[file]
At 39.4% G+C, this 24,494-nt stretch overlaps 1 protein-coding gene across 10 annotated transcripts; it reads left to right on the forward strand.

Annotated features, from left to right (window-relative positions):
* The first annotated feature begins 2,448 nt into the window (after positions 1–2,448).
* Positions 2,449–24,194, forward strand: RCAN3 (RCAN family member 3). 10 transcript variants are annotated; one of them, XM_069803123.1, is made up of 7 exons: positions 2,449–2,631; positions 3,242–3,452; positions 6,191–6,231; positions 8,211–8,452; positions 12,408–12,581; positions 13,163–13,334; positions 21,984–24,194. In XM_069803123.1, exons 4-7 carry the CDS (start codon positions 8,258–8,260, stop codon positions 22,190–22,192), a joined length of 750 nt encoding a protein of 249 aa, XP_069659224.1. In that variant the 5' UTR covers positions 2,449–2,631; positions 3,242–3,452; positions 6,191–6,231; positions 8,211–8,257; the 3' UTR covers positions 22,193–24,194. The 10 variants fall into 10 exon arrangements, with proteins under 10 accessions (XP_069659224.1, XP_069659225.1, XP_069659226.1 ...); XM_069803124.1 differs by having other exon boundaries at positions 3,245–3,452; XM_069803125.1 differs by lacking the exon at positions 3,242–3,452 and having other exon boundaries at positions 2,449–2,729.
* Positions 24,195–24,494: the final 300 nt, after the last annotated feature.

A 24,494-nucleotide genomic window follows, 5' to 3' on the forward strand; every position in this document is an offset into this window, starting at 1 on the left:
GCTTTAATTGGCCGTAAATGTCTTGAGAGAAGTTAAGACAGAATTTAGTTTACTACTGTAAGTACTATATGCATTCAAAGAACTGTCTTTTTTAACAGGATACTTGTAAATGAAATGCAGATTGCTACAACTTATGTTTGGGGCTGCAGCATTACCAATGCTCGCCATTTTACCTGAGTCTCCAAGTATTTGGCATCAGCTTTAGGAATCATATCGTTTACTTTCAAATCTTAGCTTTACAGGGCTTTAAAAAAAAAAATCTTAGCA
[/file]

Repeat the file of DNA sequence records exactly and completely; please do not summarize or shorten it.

At 39.4% G+C, this 24,494-nt stretch overlaps 1 protein-coding gene across 10 annotated transcripts; it reads left to right on the forward strand.

Annotated features, from left to right (window-relative positions):
* The first annotated feature begins 2,448 nt into the window (after positions 1–2,448).
* Positions 2,449–24,194, forward strand: RCAN3 (RCAN family member 3). 10 transcript variants are annotated; one of them, XM_069803123.1, is made up of 7 exons: positions 2,449–2,631; positions 3,242–3,452; positions 6,191–6,231; positions 8,211–8,452; positions 12,408–12,581; positions 13,163–13,334; positions 21,984–24,194. In XM_069803123.1, exons 4-7 carry the CDS (start codon positions 8,258–8,260, stop codon positions 22,190–22,192), a joined length of 750 nt encoding a protein of 249 aa, XP_069659224.1. In that variant the 5' UTR covers positions 2,449–2,631; positions 3,242–3,452; positions 6,191–6,231; positions 8,211–8,257; the 3' UTR covers positions 22,193–24,194. The 10 variants fall into 10 exon arrangements, with proteins under 10 accessions (XP_069659224.1, XP_069659225.1, XP_069659226.1 ...); XM_069803124.1 differs by having other exon boundaries at positions 3,245–3,452; XM_069803125.1 differs by lacking the exon at positions 3,242–3,452 and having other exon boundaries at positions 2,449–2,729.
* Positions 24,195–24,494: the final 300 nt, after the last annotated feature.

A 24,494-nucleotide genomic window follows, 5' to 3' on the forward strand; every position in this document is an offset into this window, starting at 1 on the left:
GCTTTAATTGGCCGTAAATGTCTTGAGAGAAGTTAAGACAGAATTTAGTTTACTACTGTAAGTACTATATGCATTCAAAGAACTGTCTTTTTTAACAGGATACTTGTAAATGAAATGCAGATTGCTACAACTTATGTTTGGGGCTGCAGCATTACCAATGCTCGCCATTTTACCTGAGTCTCCAAGTATTTGGCATCAGCTTTAGGAATCATATCGTTTACTTTCAAATCTTAGCTTTACAGGGCTTTAAAAAAAAAAATCTTAGCA